Boundaries? Routines? Discipline? But I’m an Artist!

I fall in love really easily with the promise of new things. Take a new journal for example. Before you even open it, the potential it has is delicious. You could write ANYTHING in those pages, and more specifically you could unfold the most wonderful words you’ve ever written. All that possibility! It’s easy to fall for.

But then comes the crunch. You actual have to open the journal, take a pencil and start writing. Those words, lyrics, verses, chapters, aren’t going to magically appear themselves.

So obviously the best way to do this is to wait until you’re feeling REALLY creative, so you can be sure you only put the very best, most perfectly crafted combination of words inside. Anything less just will not do, and this is why you have to hold back from doing anything until your creativity is riding high!

Well, this sounds like a great recipe. And it is. A great recipe for procrastination and never writing a word on your shiny new journal!

What actually WILL you get you creating as soon as possible, and starting to build momentum, are three vital ingredients:

Firstly, set some boundaries.

Now hang on, boundaries? You’re an artist, you have to be free to create in any way possible don’t you? Contrary to what we might logically believe, by limiting our creativity, we actually set it free.

Let me explain. If you write, and you have that brand new journal, how are you going to decide what to write, when there are so many words, so many styles of writing, so many forms? You could write absolutely anything.

So, set a few boundaries. Maybe you decide to write a three verse poem about the passing of summer. Or a fifty word story about a man who collects matchbooks. By choosing something, you get yourself up and running, get those juices flowing. By just reading this paragraph I’m sure you already have images in your head associated with those suggestions?

Next, find a routine that works for you.

I know, I know. Routine tends to conjure dull associations of monotonous repetitive work. But it doesn’t have to be like that. Routines, which are essentially the same as habits, are incredibly powerful.

The simplest, and one I use myself, is to create every day.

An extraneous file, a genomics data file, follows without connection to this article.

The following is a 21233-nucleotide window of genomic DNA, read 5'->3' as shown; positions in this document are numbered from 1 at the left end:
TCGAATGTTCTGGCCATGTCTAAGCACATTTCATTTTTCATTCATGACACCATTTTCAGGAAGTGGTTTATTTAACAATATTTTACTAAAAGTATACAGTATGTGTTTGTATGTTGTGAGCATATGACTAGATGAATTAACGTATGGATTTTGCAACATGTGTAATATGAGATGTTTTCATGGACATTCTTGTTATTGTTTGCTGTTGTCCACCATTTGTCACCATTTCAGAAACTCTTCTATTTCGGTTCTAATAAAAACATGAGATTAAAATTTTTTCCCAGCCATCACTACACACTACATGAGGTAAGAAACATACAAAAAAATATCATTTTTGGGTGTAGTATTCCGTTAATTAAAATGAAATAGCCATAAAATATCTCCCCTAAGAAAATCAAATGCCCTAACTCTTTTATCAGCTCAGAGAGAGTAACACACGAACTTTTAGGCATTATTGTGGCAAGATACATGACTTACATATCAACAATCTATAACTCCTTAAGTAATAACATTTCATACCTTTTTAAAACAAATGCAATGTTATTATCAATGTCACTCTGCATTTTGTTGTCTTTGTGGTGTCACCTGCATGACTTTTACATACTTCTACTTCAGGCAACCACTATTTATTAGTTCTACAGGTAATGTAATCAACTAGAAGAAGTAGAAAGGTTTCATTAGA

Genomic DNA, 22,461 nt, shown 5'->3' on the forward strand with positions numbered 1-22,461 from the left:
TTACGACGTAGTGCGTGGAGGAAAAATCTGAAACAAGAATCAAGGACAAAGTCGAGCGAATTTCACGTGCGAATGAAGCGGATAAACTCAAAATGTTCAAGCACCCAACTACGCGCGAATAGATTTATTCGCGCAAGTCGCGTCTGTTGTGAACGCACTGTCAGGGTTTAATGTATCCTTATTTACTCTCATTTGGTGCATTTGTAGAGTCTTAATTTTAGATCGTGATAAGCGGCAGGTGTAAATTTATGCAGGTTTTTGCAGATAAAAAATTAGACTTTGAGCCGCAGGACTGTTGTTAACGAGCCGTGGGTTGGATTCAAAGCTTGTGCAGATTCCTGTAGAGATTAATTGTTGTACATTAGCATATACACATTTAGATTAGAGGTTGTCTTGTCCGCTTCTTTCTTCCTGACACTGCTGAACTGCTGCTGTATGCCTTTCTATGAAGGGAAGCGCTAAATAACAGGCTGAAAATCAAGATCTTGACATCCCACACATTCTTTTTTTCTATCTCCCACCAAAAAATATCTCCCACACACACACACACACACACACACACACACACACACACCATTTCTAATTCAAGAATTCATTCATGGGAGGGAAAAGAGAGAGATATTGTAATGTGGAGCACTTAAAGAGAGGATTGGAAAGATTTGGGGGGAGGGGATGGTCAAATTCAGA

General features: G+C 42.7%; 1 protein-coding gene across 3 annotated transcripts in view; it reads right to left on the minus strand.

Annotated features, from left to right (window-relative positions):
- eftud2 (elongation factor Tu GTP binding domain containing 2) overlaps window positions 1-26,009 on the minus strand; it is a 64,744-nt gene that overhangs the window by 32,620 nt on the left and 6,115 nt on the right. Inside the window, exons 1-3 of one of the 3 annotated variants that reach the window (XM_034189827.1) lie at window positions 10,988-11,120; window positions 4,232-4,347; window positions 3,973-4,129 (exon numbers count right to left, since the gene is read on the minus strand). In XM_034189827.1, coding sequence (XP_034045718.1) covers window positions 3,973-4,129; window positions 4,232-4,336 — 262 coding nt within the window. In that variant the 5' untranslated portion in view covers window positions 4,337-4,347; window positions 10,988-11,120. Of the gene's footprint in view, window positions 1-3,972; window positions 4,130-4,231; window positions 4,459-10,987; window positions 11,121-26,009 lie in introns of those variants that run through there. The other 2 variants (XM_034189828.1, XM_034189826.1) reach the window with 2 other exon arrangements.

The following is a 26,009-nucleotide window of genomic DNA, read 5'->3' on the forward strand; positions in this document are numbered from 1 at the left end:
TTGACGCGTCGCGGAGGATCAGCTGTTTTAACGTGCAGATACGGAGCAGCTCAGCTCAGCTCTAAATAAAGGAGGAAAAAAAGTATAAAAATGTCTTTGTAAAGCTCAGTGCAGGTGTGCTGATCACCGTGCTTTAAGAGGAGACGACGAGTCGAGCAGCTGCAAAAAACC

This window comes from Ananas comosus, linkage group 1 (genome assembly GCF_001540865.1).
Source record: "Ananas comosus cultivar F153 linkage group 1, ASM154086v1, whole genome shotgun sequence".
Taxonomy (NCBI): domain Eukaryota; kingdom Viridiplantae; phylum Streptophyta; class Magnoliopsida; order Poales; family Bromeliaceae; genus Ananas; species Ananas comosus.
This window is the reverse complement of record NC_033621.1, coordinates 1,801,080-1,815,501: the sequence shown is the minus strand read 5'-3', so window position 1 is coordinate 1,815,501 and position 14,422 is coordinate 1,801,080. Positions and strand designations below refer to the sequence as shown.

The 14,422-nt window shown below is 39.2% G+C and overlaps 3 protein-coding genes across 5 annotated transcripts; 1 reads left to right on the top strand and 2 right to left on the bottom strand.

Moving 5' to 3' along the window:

I cannot remember a day when I didn’t write something or other, even if it was just a small poem, or a few lines of a story. When you commit to creating everyday, and especially at a similar time each day, it works a subtle kind of magic in many ways.

Probably the most significant is you give your creative mind permission to create. By giving it a specific chunk of time each day, rather than saying you’ll be creative “when you have time” (in other words, er, never), you begin very quickly to program your creativity to flourish.

This is similar to a child having play time at the same time each day. Once she starts to realise this, she’s likely to look forward to it, enjoy it, and play far more freely in that time.

Lastly, a little bit of discipline is needed.

The easiest way to develop this is to start small, get comfortable, then build gradually. A great starting point for creating every day is to do just 15 minutes. This is a tiny part of the day! Then, 10 or 20 or 30 days in, once that 15 minutes a day is a strong habit, you can expand to 30 or more, and build further.

The biggest mistake to make when trying to develop a creativity routine and the discipline to maintain it, is to overwhelm yourself too soon. If you declare you’ll create for 2 hours a day, then on the third day only create for 90 minutes, you’ll feel disappointed, and you’ll most likely focus on the 30 minutes you DIDN’T create for, rather than the 90 minutes you did.

Boundaries, routines, and discipline at first seem big scary words for an artist.

But by introducing them gently, as we’ve just talked about, they can be the keys to being more creative then you’ve ever been before.

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